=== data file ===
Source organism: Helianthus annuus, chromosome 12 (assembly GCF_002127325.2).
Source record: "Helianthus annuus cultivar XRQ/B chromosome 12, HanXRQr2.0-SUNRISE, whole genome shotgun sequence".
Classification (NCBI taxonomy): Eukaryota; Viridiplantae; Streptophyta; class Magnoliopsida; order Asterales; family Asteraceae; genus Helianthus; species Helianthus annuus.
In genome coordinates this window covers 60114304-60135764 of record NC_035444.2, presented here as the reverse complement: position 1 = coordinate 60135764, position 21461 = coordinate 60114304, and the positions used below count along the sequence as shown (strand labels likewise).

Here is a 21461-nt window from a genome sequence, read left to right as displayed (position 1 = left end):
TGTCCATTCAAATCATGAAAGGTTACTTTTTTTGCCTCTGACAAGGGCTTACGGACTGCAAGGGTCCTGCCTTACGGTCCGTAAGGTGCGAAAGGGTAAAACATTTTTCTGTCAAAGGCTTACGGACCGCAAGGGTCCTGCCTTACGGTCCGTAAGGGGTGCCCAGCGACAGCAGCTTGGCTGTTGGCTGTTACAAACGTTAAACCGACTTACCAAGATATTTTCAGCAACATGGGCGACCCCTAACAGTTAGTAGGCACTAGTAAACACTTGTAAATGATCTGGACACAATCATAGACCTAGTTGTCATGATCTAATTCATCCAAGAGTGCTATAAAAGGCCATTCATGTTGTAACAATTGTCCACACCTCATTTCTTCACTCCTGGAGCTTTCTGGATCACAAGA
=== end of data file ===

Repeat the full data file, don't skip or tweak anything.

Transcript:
Source organism: Helianthus annuus, chromosome 12 (assembly GCF_002127325.2).
Source record: "Helianthus annuus cultivar XRQ/B chromosome 12, HanXRQr2.0-SUNRISE, whole genome shotgun sequence".
Classification (NCBI taxonomy): Eukaryota; Viridiplantae; Streptophyta; class Magnoliopsida; order Asterales; family Asteraceae; genus Helianthus; species Helianthus annuus.
In genome coordinates this window covers 60114304-60135764 of record NC_035444.2, presented here as the reverse complement: position 1 = coordinate 60135764, position 21461 = coordinate 60114304, and the positions used below count along the sequence as shown (strand labels likewise).

Here is a 21461-nt window from a genome sequence, read left to right as displayed (position 1 = left end):
TGTCCATTCAAATCATGAAAGGTTACTTTTTTTGCCTCTGACAAGGGCTTACGGACTGCAAGGGTCCTGCCTTACGGTCCGTAAGGTGCGAAAGGGTAAAACATTTTTCTGTCAAAGGCTTACGGACCGCAAGGGTCCTGCCTTACGGTCCGTAAGGGGTGCCCAGCGACAGCAGCTTGGCTGTTGGCTGTTACAAACGTTAAACCGACTTACCAAGATATTTTCAGCAACATGGGCGACCCCTAACAGTTAGTAGGCACTAGTAAACACTTGTAAATGATCTGGACACAATCATAGACCTAGTTGTCATGATCTAATTCATCCAAGAGTGCTATAAAAGGCCATTCATGTTGTAACAATTGTCCACACCTCATTTCTTCACTCCTGGAGCTTTCTGGATCACAAGA